VAZ-21018 (above - car 1974-1978)
Variant of 311
VAZ-21019 (above - car around 1978)
Variant of 311
VAZ-21059 (above - car around 1980)
Variant of 311
VAZ-21079 (above - car around 1982)
GAZ-3102 (above - car)
Update of 411
GAZ-31028 (Unknown - perhaps an update of the GAZ-3102)
GAZ-24-10 (Earlier version of the Volga, a "5+2 seated caravan")
GAZ-3102 (above - car)
GAZ-14 (Limousine, probably based on the Volga)
2 x 654cc rotors
now I think)
3 x 654cc rotors
now I think)
Aeroplane & Helicopter Engine
(Experimental variants of this engine have made 300-350 hp)
*Note1: VAZ-1181 / VAZ-1812 / VAZ-1184 / VAZ-1187 all same hp and
VAZ-1187 definitely used in plane.
*Note2: The VAZ-543 may be a 4 rotor engine as the power output is consistent with being double
that of most of the 2 rotor engines and 4/3 that of the 3 rotor engines - however I have no hard
data to confirm this.
More detailed comparison of VAZ-4132 and VAZ-415 engines.
(VAZ-4132 was an early 80's engine; VAZ-415 was the more mature 1990s 2 rotor
Number of rotors
Total engine size, cc
Engine power kW(hp) at RPM
Torque Nm (kgm) at RPM
Minimum idle speed, RPM
Engine weight, kg
Fuel Consumption, first unit unknown (grams/hp*hours)
Percentage oil-fuel mixture
Kilometres until first rebuild (?)
Car models this engine was used in
More facts of interest
November 1998 update from an enthusiast in Canada:
I've been dealing with the AutoVaz (Lada) rotary lab for
the past 3 months, trying to import a rotary engine for my Niva.
Here's some of the updated/corrected info for your section on the Lada
The UAZ model 415 is STILL in production, as of Oct.1998. It has been available,
as a special cost option, in the European Samara front wheel drives, for
the past 6 years. In standard trim, the current generation displaces the
same 1308cc's as the Mazda 13B engine, and is rated at 180 HP, running
on sequential port injection. A high performance model is also offered,
that has the port timing redone, and is rated to 240 HP, using sequential
port FI. Apparently they do not offer a turbo version for automotive use
at this time. As I intend to prep my Niva for weekend Rallying, they also
Hinted at a racing/aviation only motor that is (supposedly) capable of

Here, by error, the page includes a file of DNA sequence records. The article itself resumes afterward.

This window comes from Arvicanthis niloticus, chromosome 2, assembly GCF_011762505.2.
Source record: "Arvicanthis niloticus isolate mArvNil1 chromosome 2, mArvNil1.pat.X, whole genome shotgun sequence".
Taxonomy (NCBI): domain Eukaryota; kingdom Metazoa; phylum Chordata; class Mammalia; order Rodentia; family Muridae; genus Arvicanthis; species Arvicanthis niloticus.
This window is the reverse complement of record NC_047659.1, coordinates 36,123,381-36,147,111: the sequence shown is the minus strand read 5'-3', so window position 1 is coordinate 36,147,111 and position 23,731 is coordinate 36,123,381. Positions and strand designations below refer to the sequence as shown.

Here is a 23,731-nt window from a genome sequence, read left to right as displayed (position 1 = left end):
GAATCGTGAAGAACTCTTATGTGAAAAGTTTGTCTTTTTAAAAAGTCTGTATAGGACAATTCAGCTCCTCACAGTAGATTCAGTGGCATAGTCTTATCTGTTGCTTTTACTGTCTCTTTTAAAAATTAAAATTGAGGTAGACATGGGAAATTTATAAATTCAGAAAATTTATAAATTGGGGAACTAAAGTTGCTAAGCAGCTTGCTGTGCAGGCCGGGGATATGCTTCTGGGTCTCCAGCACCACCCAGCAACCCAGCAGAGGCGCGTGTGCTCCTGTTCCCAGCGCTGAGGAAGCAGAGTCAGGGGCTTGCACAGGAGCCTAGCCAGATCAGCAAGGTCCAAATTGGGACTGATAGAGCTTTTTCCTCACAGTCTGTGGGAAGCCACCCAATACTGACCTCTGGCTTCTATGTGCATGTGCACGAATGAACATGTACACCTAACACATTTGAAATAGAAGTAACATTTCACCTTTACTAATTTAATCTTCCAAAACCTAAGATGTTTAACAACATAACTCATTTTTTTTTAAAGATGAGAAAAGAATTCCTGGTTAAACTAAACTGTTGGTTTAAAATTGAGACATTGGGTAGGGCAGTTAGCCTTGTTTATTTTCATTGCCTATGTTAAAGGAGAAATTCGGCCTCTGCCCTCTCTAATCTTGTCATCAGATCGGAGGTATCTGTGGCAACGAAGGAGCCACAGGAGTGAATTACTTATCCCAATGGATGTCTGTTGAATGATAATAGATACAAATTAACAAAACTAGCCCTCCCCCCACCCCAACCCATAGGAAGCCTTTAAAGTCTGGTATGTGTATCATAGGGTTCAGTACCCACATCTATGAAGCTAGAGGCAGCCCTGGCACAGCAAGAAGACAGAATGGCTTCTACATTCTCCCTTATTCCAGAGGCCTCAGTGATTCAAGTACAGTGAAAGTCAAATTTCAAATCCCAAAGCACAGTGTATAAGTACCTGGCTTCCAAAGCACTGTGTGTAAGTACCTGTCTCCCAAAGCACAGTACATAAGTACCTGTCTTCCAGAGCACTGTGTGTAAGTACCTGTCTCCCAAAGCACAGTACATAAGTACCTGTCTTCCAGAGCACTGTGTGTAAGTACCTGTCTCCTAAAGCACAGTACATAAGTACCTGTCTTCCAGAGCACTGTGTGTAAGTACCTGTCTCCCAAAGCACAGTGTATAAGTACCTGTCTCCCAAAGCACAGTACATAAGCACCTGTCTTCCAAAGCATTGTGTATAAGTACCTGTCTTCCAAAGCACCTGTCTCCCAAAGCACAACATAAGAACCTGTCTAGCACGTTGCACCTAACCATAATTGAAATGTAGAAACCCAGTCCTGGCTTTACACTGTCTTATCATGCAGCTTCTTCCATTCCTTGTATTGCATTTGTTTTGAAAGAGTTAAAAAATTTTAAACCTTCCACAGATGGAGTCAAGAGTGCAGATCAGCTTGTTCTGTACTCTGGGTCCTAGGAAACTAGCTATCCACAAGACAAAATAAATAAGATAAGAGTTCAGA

300+ HP. From the way they phrased it, these engines are still experimental,
and may use a peripheral port design: they specifically stated that they
were 'unsuitable' for street use. My contact at the lab was Alex Shenayakin,
but e-mail service to the lab has apparently been cut off, so I can't get
you in touch with him. He did confirm the existence of both the three,
and four rotor Russian engines, and described them as being designed for
scout car/APC applications for the military. They have not been in production
for at least the past 6 years, and were only ever available in carburetted,
non-emissions forms. He additionally described a dual turbo, 4 rotor engine,
rated to 680 HP for use in a 5 tonne amphibious APC, that never went into
production. He didn't work on that project, but believed that it was set
up using mechanical injection. (Maybe a knockoff of the Bosch CIS system?)
That was circa 1984-85.
I haven't been able to find any shots of a rotary engine
in a Niva, but here are the shots (see below) of the rotary engined Tundra
buggy. They are manufactured by an aftermarket company, and use a completely
swapped driveline from (I believe) a Soviet military UAZ. (The Russian
military jeep). These things are designed for use in the Russian north,
over Muskeg, and as surface vehicles for the Russian research stations
in the Antarctic.
Note the above pictures and info were emailled to me. I have since found they
are called the Bronto 1922 Marsh Niva.
Bronto is the company that does the modifications and 1922 is the model number.
I have only been able to find references to them being powered by the 4
cylinder piston engine of normal Nivas (but maybe there is a rotary version? If
you know anything let me know.)
There are a few Russian sites with
information about these engines and cars. By far the most useful was the VAZ rotary
history page which someone on the RX7 mailing list pointed me to. Based
on the number of different models of cars and engine, it would seem that
these cars would have been made in reasonable volumes, so may not be especially
rare in their home country.
Please note that most of this page was created by me matching data from
multiple sources and should not be held as nessecarily correct. Where I have
made a guess or estimate this is noted.
Further reading and acknowledgements:
* Special thanks to David Morris, a writer for Fast Fours and Rotaries for
sending me the FF&R article.
* Special thanks to a Canadian enthusiast for data in the 'more facts' section.
He was trying to get a genuine factory rotary to fit to his Lada Niva. (email@example.com
* The AutoVaz website for many of the photos and raw information about models
* I have not seen any other information about these engines or cars in any
Other relevant reading at Craig's Rotary Page (Please go via the INDEX
* There is no other content at this site relevant to Lada/AutoVaz
Other relevant sites on the Internet (Please go via the LINKS
* AutoVaz website, especially the rotary history page(s)
* David Morris' web pages (a.k.a. DMRH - David Morris Rotary Historian; although
I do not know if he has any relevant content accessable on his site)
* Bronto website (Russian, translate with Altavista's Babelfish)
* SovAvto webring (bottom of this page)
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This page last updated 22/8/2002
22/8/2002 - Changed SovAvto webring style to match Mazda Rotary style
5/5/2002-Joined SovAuto webring
13/12/2001 - Minor tidy up, fixed a few broken pictures.
19/3/2001 - Major revision of this page; a lot of tidying up and bad links
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2/12/1998 - Previous known update (May have been some before this)